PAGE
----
Sunday, December 28, 2008

Palliative Care -2 ( Personal Experience)

The following article is my Uncle’s personal notes about his experiences as a Volunteer- coordinator of Ottappalam Palliative care clinic. Actually it is part of a mail that my uncle mailed me and I’ve retained most of his words as in the mail.

When I heard about it first time:

It was about 4 years back when I had gone to a shop owned by a cousin of mine in Ottapalam, where two young men got introduced to me as hailing from a village nearby Vellinazhi ( Kerala). I did not understand the relevance of palliative care from them either, as some how or other I connected it to trauma units and I had no idea absolutely about the non-medical aspects of the deadly disease Cancer. I had assured them that I would get in touch with them later as I was going out of the country next day. The clinic with which these two young men were associated with, was functioning at Ottapalam itself and still very few people had heard about it.

Two years passed by, during which time, I had settled down in Ottapalam and was taking active interest in the socially beneficial activities of Ottapalam Welfare Trust. OWT was studying the feasibility of setting up a detection / diagnostic unit for cancer at Ottapalam and as a distant dream to set up curative facilities due to the relative large number of people affected by cancer coming to the free clinic we had set up there. On contacting a similar project at Ernakulam, we learnt that they had set up a palliative clinic there, which prompted us to get further details from Calicut Medical College and Institute of Palliative Medicine nearby. On reaching there, we had a first hand exposure to the way in which the outpatient clinic was functioning as also the relevance of such facilities to the society. We were bit surprised to learn that there was a clinic in Ottapalam itself, which is now functioning at Cherplacheri. This was none other than the unit about which the two young men referred to, in the previous para. The unit in the meanwhile had shifted to Cherplacheri from Ottapalam due to lack of public or community participation.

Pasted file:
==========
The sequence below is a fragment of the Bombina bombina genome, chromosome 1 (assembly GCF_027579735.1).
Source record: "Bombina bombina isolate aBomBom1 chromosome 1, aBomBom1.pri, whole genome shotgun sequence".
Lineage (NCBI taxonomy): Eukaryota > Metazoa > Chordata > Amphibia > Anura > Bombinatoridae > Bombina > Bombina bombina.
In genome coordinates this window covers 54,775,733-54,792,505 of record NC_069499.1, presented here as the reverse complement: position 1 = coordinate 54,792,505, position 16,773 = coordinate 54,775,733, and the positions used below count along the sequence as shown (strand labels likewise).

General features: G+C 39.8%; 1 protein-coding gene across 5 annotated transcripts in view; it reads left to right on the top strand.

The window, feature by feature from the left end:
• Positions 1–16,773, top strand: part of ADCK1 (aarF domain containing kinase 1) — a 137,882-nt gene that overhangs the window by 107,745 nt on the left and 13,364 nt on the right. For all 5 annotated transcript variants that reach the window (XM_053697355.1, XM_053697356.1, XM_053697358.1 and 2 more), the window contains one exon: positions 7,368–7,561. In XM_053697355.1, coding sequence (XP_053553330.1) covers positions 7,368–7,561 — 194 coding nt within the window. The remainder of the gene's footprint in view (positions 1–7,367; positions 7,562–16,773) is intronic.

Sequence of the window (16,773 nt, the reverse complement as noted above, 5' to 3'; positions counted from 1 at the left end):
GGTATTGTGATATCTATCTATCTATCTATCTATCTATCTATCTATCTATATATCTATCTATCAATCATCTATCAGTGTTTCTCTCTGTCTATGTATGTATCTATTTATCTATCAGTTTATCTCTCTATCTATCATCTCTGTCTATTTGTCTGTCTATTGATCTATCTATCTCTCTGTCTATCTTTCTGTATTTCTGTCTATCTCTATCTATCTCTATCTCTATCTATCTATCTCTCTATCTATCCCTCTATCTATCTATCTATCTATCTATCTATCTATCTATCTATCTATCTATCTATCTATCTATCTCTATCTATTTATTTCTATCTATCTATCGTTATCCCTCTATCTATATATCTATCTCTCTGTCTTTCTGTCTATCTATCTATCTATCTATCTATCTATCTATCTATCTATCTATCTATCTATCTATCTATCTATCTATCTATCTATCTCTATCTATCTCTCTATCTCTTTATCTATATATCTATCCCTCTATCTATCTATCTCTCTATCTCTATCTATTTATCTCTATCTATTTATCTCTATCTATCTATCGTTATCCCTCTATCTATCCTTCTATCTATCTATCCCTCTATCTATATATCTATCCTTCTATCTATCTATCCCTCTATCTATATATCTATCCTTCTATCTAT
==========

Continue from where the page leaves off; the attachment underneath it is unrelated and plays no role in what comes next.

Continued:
It took not much time afterwards for us at OWT to decide to start a unit in Ottapalam, guided and assisted by the Cherplacheri unit. We started with a once weekly nurses home care unit and started 7 months later a doctor's home care once a week. 8 months later we started outpatient clinic once a week.

What made me join:

The activities of Ottapalam Welfare Trust at that time were confined to such works, where my involvement was required for only an hour or so, just in an advisory capacity. A thought occurred to me; here I am doing nothing very concrete, spending time in reading articles and books and taking part in social activities related to my immediate relatives and neighborhood. I felt this is a field where I can do something, as anything done with a positive attitude would help many and so long as I enjoy reasonably good health I should be doing something like this. The doctors and a volunteer trainer who came from IPM Calicut and Manjeri, to conduct training sessions at Ottapalam, had stressed on one aspect that is at least one trustee of OWT should take active interest in the affairs, as otherwise many factors wouldn't be understood by the management. I decided that I should do it, as I might have only about 5 years before I cross the age of 70, by which time, my movements could get curtailed down. You can say that the prime motive factor in deciding that I should join the movement is my urge to be of help to the society at large, without involving in any politically oriented outfits, as is what is seen in Kerala State.

My experiences:

Two instances will never fade away from my memory.

One is the case of a woman patient, who was 79, suffering from acute stomach cancer and consequent pain, preventing her from taking any solid food. On our first home care visit to the home, we found the patient was wailing all the time, not giving a respite for her daughter for a minute, even going to toilet was impossible for the daughter, whose husband is both deaf and dumb, employed in the Amulya condiment factory near Ottapalam. Her only son's (aged 18) education had to be discontinued after 11th, due to financial constraints and was working in a STD booth nearby. The daughter was in a very distraught condition. The patient's son is working in Indian Army as an officer in Meghalaya and can't come on vacation when he needs to come. Seeing the situation in her home, I asked the nurse accompanying us, whom should we 'treat' now, the patient or her daughter. When we visited the same patient next week, the daughter was in very composed form and was clearing telling us to the effect that 'at last some one understands me". Her neighbors were definitely sympathetic to her, but did not know how and in what way she could be helped. We visited the home at least 6 times later and at all times, the daughter was composed. Ultimately, the patient met her inevitable end, but we had the satisfaction that we could make at least the daughter comfortable in her mother's last days.